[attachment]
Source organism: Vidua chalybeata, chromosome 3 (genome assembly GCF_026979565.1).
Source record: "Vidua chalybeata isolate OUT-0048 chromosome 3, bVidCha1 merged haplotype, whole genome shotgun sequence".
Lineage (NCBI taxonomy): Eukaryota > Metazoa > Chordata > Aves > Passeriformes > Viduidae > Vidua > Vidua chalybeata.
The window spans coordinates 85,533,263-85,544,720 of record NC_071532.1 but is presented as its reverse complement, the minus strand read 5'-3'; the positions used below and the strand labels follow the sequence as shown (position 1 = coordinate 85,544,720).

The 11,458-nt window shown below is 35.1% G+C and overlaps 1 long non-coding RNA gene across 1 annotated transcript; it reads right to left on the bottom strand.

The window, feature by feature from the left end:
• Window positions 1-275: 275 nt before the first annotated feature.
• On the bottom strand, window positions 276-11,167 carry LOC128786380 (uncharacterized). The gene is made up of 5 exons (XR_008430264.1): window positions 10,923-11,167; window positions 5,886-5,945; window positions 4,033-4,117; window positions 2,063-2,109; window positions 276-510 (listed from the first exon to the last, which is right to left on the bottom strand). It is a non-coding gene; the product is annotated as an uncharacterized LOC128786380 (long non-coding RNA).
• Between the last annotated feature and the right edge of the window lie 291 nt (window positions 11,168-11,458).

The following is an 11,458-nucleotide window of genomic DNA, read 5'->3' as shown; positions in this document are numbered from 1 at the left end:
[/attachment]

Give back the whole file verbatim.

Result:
Source organism: Vidua chalybeata, chromosome 3 (genome assembly GCF_026979565.1).
Source record: "Vidua chalybeata isolate OUT-0048 chromosome 3, bVidCha1 merged haplotype, whole genome shotgun sequence".
Lineage (NCBI taxonomy): Eukaryota > Metazoa > Chordata > Aves > Passeriformes > Viduidae > Vidua > Vidua chalybeata.
The window spans coordinates 85,533,263-85,544,720 of record NC_071532.1 but is presented as its reverse complement, the minus strand read 5'-3'; the positions used below and the strand labels follow the sequence as shown (position 1 = coordinate 85,544,720).

The 11,458-nt window shown below is 35.1% G+C and overlaps 1 long non-coding RNA gene across 1 annotated transcript; it reads right to left on the bottom strand.

The window, feature by feature from the left end:
• Window positions 1-275: 275 nt before the first annotated feature.
• On the bottom strand, window positions 276-11,167 carry LOC128786380 (uncharacterized). The gene is made up of 5 exons (XR_008430264.1): window positions 10,923-11,167; window positions 5,886-5,945; window positions 4,033-4,117; window positions 2,063-2,109; window positions 276-510 (listed from the first exon to the last, which is right to left on the bottom strand). It is a non-coding gene; the product is annotated as an uncharacterized LOC128786380 (long non-coding RNA).
• Between the last annotated feature and the right edge of the window lie 291 nt (window positions 11,168-11,458).

The following is an 11,458-nucleotide window of genomic DNA, read 5'->3' as shown; positions in this document are numbered from 1 at the left end: